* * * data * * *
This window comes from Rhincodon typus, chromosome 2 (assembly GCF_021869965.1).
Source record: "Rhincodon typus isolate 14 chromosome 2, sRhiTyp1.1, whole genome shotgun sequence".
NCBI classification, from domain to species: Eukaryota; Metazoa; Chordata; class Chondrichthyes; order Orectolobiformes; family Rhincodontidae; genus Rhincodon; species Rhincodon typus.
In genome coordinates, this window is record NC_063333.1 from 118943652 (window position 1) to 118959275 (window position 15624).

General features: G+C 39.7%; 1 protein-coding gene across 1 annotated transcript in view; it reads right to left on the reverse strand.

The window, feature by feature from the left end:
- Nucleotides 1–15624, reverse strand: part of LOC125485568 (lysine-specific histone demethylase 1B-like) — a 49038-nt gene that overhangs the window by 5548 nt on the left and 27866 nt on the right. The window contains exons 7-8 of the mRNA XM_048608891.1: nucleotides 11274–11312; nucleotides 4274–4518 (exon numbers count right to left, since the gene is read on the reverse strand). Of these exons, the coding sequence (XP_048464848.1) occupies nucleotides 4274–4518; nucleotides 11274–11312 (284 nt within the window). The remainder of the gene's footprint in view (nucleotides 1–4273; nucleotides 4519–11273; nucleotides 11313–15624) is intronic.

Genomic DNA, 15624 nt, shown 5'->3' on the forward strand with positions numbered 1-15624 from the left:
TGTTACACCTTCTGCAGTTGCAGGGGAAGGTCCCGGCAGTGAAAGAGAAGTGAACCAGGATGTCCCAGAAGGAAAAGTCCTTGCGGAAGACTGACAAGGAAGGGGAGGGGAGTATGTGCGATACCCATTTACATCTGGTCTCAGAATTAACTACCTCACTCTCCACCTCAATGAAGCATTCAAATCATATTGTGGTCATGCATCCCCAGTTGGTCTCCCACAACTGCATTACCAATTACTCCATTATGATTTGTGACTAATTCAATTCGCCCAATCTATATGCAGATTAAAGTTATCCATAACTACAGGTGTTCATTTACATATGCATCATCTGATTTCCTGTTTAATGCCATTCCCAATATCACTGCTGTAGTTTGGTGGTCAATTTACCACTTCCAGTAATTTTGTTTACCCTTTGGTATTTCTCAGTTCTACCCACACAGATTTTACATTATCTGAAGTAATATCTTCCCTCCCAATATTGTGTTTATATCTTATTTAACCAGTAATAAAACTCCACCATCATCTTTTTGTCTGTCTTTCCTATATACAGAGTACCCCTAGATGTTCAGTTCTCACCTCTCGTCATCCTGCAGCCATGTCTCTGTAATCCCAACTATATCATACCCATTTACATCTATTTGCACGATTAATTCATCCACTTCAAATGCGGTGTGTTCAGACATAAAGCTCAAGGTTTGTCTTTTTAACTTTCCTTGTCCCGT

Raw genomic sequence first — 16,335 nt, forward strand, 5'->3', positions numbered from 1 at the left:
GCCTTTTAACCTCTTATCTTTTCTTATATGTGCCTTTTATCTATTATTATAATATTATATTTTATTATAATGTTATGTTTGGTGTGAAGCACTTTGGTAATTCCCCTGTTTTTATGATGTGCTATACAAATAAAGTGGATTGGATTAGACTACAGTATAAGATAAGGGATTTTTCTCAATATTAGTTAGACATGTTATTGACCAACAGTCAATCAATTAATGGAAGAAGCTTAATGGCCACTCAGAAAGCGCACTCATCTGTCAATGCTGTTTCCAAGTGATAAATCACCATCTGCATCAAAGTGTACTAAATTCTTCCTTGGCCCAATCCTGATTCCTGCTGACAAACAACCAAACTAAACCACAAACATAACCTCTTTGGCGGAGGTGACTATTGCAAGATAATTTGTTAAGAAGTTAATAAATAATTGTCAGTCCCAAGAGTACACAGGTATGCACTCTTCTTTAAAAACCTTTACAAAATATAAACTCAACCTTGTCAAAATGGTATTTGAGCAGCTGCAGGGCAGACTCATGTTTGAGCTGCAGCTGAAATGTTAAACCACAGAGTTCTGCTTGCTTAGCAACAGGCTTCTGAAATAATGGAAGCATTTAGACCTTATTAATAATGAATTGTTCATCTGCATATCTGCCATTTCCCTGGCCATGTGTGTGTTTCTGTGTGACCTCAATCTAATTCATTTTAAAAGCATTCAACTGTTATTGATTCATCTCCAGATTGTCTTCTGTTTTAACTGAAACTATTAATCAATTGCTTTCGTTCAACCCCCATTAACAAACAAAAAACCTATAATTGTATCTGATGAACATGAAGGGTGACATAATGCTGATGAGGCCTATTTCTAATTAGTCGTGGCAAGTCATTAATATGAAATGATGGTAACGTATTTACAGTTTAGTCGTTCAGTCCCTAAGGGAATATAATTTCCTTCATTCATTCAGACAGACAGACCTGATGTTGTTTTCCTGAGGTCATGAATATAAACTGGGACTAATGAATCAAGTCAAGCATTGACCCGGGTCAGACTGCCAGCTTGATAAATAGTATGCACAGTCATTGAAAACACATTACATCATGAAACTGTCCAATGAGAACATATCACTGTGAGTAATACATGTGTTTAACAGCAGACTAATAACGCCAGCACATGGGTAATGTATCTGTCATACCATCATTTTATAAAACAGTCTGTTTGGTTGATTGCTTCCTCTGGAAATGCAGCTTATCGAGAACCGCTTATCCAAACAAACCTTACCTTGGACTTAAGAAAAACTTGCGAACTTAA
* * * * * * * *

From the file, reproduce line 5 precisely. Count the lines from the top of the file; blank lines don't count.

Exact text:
General features: G+C 39.7%; 1 protein-coding gene across 1 annotated transcript in view; it reads right to left on the reverse strand.